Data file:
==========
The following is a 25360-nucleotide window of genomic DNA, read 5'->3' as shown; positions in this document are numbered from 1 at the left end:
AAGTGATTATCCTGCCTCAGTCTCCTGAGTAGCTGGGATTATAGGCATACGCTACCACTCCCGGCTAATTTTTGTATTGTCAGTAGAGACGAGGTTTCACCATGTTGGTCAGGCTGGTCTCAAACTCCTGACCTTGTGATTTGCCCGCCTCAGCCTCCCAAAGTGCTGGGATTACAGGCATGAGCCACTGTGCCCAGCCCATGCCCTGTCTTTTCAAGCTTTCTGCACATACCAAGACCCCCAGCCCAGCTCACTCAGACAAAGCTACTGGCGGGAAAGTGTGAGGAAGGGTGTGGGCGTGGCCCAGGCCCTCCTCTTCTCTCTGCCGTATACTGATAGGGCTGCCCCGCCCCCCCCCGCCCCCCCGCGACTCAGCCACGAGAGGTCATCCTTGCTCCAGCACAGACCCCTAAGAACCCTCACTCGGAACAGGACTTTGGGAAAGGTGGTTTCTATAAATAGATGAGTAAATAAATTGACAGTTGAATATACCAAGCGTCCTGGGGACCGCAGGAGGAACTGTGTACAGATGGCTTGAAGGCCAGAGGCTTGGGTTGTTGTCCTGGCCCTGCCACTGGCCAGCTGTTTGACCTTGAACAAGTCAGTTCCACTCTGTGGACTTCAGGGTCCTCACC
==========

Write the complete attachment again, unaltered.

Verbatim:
The following is a 25360-nucleotide window of genomic DNA, read 5'->3' as shown; positions in this document are numbered from 1 at the left end:
AAGTGATTATCCTGCCTCAGTCTCCTGAGTAGCTGGGATTATAGGCATACGCTACCACTCCCGGCTAATTTTTGTATTGTCAGTAGAGACGAGGTTTCACCATGTTGGTCAGGCTGGTCTCAAACTCCTGACCTTGTGATTTGCCCGCCTCAGCCTCCCAAAGTGCTGGGATTACAGGCATGAGCCACTGTGCCCAGCCCATGCCCTGTCTTTTCAAGCTTTCTGCACATACCAAGACCCCCAGCCCAGCTCACTCAGACAAAGCTACTGGCGGGAAAGTGTGAGGAAGGGTGTGGGCGTGGCCCAGGCCCTCCTCTTCTCTCTGCCGTATACTGATAGGGCTGCCCCGCCCCCCCCCGCCCCCCCGCGACTCAGCCACGAGAGGTCATCCTTGCTCCAGCACAGACCCCTAAGAACCCTCACTCGGAACAGGACTTTGGGAAAGGTGGTTTCTATAAATAGATGAGTAAATAAATTGACAGTTGAATATACCAAGCGTCCTGGGGACCGCAGGAGGAACTGTGTACAGATGGCTTGAAGGCCAGAGGCTTGGGTTGTTGTCCTGGCCCTGCCACTGGCCAGCTGTTTGACCTTGAACAAGTCAGTTCCACTCTGTGGACTTCAGGGTCCTCACC